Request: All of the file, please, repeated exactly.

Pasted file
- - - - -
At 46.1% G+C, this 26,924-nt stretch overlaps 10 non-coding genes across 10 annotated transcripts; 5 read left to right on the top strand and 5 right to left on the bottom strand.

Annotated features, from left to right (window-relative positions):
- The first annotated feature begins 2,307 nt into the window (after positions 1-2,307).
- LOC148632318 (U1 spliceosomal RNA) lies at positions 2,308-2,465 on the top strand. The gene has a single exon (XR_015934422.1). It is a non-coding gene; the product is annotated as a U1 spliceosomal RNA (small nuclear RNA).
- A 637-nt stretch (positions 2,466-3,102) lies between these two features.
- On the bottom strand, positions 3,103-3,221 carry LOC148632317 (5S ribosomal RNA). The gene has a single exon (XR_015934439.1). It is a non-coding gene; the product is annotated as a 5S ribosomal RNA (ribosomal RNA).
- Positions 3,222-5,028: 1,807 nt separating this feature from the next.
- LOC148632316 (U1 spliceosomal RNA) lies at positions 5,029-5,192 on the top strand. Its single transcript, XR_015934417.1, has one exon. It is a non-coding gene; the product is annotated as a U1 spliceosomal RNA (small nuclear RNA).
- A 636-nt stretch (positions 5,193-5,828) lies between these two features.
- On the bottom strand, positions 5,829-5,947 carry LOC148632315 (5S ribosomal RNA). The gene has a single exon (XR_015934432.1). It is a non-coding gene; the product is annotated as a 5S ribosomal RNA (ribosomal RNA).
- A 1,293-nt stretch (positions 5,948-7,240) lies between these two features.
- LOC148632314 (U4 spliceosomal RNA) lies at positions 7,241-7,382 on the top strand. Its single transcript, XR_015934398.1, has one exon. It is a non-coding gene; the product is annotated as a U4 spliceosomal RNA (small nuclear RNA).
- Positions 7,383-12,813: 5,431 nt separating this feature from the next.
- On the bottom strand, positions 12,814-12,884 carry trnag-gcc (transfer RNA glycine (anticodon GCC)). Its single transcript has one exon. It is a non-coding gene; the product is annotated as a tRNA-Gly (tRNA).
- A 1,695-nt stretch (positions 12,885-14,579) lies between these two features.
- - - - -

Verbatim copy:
At 46.1% G+C, this 26,924-nt stretch overlaps 10 non-coding genes across 10 annotated transcripts; 5 read left to right on the top strand and 5 right to left on the bottom strand.

Annotated features, from left to right (window-relative positions):
- The first annotated feature begins 2,307 nt into the window (after positions 1-2,307).
- LOC148632318 (U1 spliceosomal RNA) lies at positions 2,308-2,465 on the top strand. The gene has a single exon (XR_015934422.1). It is a non-coding gene; the product is annotated as a U1 spliceosomal RNA (small nuclear RNA).
- A 637-nt stretch (positions 2,466-3,102) lies between these two features.
- On the bottom strand, positions 3,103-3,221 carry LOC148632317 (5S ribosomal RNA). The gene has a single exon (XR_015934439.1). It is a non-coding gene; the product is annotated as a 5S ribosomal RNA (ribosomal RNA).
- Positions 3,222-5,028: 1,807 nt separating this feature from the next.
- LOC148632316 (U1 spliceosomal RNA) lies at positions 5,029-5,192 on the top strand. Its single transcript, XR_015934417.1, has one exon. It is a non-coding gene; the product is annotated as a U1 spliceosomal RNA (small nuclear RNA).
- A 636-nt stretch (positions 5,193-5,828) lies between these two features.
- On the bottom strand, positions 5,829-5,947 carry LOC148632315 (5S ribosomal RNA). The gene has a single exon (XR_015934432.1). It is a non-coding gene; the product is annotated as a 5S ribosomal RNA (ribosomal RNA).
- A 1,293-nt stretch (positions 5,948-7,240) lies between these two features.
- LOC148632314 (U4 spliceosomal RNA) lies at positions 7,241-7,382 on the top strand. Its single transcript, XR_015934398.1, has one exon. It is a non-coding gene; the product is annotated as a U4 spliceosomal RNA (small nuclear RNA).
- Positions 7,383-12,813: 5,431 nt separating this feature from the next.
- On the bottom strand, positions 12,814-12,884 carry trnag-gcc (transfer RNA glycine (anticodon GCC)). Its single transcript has one exon. It is a non-coding gene; the product is annotated as a tRNA-Gly (tRNA).
- A 1,695-nt stretch (positions 12,885-14,579) lies between these two features.